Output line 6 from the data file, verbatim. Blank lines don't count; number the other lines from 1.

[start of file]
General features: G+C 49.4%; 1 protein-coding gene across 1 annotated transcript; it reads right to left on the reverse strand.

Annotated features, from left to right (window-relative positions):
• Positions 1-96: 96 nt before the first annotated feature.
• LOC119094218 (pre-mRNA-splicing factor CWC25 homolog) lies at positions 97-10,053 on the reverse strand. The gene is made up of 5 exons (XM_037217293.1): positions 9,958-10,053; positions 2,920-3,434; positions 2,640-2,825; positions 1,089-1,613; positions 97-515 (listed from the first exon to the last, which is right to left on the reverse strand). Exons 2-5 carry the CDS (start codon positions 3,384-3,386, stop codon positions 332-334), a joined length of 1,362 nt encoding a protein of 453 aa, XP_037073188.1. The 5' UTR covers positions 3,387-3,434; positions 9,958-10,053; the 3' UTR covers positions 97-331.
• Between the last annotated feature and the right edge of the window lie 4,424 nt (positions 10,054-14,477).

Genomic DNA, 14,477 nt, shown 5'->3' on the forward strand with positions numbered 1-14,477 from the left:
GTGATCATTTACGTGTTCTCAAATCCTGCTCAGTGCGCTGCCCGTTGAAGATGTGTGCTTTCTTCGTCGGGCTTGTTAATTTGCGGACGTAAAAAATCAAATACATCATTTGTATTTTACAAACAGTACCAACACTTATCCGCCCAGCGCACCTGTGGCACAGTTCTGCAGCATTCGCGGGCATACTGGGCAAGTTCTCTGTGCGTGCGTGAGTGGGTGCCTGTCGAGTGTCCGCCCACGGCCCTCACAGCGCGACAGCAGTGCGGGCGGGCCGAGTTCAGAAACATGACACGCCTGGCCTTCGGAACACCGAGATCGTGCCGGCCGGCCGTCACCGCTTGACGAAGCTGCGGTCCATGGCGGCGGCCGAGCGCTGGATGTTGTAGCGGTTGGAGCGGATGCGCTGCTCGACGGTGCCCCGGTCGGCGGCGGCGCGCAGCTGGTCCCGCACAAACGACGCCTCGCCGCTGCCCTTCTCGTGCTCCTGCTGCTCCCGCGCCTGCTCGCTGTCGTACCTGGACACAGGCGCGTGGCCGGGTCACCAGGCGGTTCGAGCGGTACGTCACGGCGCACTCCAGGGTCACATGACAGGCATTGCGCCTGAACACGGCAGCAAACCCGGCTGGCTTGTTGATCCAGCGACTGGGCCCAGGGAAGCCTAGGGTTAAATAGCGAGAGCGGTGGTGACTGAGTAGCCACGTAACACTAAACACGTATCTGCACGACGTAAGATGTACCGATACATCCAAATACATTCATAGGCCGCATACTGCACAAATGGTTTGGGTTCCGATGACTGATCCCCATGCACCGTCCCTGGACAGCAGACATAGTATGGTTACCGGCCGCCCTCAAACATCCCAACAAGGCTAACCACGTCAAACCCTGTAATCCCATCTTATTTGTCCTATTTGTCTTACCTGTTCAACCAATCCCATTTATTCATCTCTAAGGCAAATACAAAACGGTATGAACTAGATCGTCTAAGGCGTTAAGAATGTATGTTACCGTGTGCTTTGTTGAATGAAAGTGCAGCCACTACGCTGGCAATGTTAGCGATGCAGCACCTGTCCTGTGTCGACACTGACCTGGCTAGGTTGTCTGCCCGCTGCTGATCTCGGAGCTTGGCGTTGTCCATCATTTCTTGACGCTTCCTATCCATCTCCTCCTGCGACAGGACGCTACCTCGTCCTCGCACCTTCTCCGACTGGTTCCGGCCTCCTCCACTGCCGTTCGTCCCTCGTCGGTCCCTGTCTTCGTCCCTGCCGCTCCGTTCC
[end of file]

Genomic DNA, 14,477 nt, shown 5'->3' on the forward strand with positions numbered 1-14,477 from the left: